Why outsourcing to China is acutally beneficial for U.S.?

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A Wall Street Journal article talks about multinational corporations outsourcing jobs on a rise, while cutting jobs in the U.S. Well, this is what one should expect in a time of free-trade and free-investment ( of course, not that free all the time, but…). I don’t quite understand why this has been under attack so many times. Yeah, politicians need to find someone to blame in order to make themselves sound smart and popular. But anyone who has taken basic economics classes should know that this is beneficial for all.

Any firm that is seeking to maximize its profit looks for every possibility to lower the costs. International trade is based on comparative advantages. China doesn’t have as high productivity as many of the developed countries, such as U.S. (yet). But China compensates this disadvantage by the low wage, low enough to give China a comparative advantage in the international trade. Firms choose to allocate their resources the best and the cheapest. So many multinational firms move their manufacturing lines and customer services to developing countries such as China, where the labor costs much less and more and more customers are located.

Scott Linciome, who is an international trade attorney and political adviser, seems to have a clearer mind on the benefits of trade and outsourcing than, say, some of the journalists and radio hosts.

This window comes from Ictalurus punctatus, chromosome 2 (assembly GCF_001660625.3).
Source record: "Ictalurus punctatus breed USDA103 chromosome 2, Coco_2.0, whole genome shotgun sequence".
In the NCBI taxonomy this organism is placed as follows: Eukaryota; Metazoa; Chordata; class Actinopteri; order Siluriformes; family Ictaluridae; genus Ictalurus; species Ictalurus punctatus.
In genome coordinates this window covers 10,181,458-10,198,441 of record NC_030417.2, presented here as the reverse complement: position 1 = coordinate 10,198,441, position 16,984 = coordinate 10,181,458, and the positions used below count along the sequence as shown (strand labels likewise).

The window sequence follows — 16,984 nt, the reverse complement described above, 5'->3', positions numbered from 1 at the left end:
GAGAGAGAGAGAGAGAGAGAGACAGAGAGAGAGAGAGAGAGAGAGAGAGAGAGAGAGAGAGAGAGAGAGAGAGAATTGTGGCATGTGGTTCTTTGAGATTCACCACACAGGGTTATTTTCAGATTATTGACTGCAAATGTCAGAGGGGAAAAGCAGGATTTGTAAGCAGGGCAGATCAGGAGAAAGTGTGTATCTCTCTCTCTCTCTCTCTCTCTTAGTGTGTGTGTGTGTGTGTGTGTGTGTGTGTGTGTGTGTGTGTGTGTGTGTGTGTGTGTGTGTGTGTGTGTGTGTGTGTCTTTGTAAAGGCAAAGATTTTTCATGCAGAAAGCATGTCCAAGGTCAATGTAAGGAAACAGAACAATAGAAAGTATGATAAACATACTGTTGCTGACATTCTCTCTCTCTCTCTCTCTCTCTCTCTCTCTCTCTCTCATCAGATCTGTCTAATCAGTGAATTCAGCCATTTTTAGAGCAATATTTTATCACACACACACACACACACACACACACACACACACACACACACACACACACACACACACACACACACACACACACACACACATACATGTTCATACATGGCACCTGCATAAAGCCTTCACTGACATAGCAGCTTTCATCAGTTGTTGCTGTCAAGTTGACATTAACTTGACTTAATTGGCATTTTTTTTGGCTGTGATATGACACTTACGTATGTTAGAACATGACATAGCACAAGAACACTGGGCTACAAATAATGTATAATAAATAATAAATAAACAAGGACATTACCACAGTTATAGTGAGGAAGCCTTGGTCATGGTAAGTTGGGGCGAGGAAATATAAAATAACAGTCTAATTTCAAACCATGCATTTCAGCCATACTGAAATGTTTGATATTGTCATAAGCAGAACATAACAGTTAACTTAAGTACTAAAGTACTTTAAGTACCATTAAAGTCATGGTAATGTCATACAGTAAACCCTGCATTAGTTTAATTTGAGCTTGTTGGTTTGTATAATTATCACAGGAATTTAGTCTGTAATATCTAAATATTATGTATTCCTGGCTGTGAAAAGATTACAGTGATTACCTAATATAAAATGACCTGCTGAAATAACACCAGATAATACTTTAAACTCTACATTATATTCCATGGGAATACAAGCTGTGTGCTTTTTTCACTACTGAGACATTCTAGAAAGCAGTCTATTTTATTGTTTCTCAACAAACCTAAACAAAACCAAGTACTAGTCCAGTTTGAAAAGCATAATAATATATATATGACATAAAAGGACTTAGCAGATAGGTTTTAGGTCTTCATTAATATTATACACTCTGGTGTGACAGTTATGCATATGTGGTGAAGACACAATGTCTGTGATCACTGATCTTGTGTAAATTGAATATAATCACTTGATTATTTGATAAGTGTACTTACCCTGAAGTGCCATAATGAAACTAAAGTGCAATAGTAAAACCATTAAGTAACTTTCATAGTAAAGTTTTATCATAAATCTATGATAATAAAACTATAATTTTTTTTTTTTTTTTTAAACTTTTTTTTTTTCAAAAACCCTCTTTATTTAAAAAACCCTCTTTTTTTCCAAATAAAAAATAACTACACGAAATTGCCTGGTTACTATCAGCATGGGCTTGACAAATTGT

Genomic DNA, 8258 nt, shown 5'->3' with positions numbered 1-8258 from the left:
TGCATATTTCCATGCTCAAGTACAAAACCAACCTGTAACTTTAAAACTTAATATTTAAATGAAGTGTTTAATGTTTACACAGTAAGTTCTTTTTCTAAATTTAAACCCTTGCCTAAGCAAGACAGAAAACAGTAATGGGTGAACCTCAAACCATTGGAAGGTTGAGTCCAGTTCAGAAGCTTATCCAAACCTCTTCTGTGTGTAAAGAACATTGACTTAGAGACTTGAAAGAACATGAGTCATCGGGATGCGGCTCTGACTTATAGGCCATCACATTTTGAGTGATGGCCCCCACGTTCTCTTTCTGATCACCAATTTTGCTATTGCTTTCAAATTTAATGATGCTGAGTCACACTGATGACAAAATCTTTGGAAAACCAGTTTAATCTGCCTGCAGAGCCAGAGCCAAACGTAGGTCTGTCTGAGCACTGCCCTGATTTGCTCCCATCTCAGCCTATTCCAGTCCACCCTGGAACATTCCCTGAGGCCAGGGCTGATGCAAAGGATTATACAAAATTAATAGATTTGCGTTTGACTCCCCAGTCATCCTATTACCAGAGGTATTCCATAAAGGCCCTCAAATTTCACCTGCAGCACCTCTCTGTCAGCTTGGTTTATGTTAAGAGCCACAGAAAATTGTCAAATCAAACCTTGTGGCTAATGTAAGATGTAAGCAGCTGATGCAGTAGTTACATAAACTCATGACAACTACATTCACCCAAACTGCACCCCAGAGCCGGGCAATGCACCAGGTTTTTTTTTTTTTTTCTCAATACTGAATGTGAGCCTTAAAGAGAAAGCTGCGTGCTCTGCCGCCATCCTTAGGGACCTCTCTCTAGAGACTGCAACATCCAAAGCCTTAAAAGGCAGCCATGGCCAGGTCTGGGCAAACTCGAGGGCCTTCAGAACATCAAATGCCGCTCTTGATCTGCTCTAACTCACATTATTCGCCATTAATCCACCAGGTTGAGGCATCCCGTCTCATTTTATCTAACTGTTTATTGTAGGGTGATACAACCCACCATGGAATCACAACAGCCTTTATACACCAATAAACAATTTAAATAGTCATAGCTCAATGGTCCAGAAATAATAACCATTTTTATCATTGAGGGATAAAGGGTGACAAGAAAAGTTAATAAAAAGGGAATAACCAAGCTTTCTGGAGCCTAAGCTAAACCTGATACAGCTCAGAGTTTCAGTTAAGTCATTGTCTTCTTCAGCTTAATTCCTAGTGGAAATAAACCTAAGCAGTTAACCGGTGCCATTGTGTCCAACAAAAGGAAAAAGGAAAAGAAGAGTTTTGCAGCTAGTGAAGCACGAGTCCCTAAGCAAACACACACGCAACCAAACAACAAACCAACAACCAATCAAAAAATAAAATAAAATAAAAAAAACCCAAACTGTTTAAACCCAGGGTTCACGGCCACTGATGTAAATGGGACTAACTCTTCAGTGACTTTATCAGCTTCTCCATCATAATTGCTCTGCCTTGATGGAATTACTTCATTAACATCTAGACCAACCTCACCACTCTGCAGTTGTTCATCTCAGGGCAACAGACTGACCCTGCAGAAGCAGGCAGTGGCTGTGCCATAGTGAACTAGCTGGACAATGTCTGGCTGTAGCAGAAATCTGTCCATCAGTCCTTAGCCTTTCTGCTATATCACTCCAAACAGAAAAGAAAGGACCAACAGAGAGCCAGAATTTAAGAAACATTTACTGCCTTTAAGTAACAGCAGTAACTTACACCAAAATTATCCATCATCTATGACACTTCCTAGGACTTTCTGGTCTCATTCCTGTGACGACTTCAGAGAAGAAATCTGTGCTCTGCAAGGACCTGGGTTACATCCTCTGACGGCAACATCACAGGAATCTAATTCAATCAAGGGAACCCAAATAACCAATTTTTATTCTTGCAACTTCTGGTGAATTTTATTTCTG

The concept of smiling curve by Stan Shih

I also want to give a reminder of the so-called Smiling Curve, which shows most profits (most value added to products) of businesses go to who have patents&technology and brand&service. Developing countries, however struggling to try to higher on the smiling curve, still remain, for the most part, at the bottom of the curve, earning minimum profits and sucking in whatever pollution there is during the process. The major chunk of the profits goes back to the multinational corporations, well, their share holders, and who are those share holders?  Americans!

The ongoing trend of outsourcing low-level jobs actually is helping U.S. to upgrade its job market composition, to one that consisting of mostly jobs of high quality and benefits.

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